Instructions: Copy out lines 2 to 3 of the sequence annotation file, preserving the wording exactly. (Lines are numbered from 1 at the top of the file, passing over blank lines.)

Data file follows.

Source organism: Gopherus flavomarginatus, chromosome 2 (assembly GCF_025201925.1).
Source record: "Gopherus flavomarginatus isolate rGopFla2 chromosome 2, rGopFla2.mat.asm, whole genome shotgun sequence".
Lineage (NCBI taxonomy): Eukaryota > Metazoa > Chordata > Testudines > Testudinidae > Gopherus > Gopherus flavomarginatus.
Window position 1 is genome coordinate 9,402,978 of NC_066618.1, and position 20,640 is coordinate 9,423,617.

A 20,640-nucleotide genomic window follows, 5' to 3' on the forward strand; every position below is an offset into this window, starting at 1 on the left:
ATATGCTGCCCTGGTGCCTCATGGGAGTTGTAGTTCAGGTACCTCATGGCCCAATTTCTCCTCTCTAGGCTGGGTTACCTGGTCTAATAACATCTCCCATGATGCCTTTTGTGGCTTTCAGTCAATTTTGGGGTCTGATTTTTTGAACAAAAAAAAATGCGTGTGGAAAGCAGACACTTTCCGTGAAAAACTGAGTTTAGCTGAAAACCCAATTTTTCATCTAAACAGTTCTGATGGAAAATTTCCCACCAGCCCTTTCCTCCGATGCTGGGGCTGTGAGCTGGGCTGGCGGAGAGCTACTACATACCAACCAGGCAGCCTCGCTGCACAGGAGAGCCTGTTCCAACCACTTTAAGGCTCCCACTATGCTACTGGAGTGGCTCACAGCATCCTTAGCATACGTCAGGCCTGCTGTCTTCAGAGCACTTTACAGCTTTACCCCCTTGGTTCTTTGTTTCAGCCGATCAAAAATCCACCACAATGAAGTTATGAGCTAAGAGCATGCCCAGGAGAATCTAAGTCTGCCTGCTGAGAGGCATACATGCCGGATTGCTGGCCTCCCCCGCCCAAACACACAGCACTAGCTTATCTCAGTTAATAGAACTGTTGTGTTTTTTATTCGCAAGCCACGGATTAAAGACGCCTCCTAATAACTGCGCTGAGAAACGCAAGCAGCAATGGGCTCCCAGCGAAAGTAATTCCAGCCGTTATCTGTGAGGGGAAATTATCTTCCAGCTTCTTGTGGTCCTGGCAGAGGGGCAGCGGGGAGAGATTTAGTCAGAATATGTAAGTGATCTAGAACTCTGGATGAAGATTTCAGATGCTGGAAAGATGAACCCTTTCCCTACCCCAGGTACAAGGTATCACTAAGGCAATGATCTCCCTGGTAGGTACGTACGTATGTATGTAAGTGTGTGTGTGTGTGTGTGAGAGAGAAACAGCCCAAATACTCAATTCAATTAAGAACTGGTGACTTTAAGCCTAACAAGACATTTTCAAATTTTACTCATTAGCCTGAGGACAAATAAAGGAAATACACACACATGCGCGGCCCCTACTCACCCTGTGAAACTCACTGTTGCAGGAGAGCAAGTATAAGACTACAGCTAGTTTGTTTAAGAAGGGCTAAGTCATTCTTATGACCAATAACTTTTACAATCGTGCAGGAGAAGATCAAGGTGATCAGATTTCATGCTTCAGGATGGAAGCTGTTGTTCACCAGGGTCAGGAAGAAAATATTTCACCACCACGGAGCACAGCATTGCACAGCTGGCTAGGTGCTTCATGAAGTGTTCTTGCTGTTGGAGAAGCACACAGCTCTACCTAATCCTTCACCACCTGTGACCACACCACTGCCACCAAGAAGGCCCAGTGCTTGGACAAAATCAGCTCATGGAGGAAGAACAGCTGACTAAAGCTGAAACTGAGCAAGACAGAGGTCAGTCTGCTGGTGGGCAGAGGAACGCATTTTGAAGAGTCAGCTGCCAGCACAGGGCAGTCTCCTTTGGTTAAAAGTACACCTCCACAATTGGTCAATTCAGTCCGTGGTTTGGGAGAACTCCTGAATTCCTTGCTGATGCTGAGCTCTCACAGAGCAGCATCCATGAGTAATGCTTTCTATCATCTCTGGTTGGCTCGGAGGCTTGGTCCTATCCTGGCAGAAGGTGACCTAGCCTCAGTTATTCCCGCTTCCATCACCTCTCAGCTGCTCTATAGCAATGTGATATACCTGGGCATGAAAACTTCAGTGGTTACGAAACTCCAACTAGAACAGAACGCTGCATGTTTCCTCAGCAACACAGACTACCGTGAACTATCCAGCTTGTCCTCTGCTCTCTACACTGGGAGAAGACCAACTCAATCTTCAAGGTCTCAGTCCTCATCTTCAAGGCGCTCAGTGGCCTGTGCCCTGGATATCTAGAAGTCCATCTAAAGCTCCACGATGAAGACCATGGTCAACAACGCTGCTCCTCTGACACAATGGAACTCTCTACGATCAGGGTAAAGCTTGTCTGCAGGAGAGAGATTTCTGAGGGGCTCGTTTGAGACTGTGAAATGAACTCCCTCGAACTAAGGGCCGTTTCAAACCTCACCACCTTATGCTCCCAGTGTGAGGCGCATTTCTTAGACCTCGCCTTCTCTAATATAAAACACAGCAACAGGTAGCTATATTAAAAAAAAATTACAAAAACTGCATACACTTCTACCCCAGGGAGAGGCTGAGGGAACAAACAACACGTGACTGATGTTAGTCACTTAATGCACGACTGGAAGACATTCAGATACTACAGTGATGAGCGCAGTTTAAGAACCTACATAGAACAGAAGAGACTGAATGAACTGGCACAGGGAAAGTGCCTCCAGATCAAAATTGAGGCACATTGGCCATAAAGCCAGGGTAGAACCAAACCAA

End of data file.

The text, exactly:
Source record: "Gopherus flavomarginatus isolate rGopFla2 chromosome 2, rGopFla2.mat.asm, whole genome shotgun sequence".
Lineage (NCBI taxonomy): Eukaryota > Metazoa > Chordata > Testudines > Testudinidae > Gopherus > Gopherus flavomarginatus.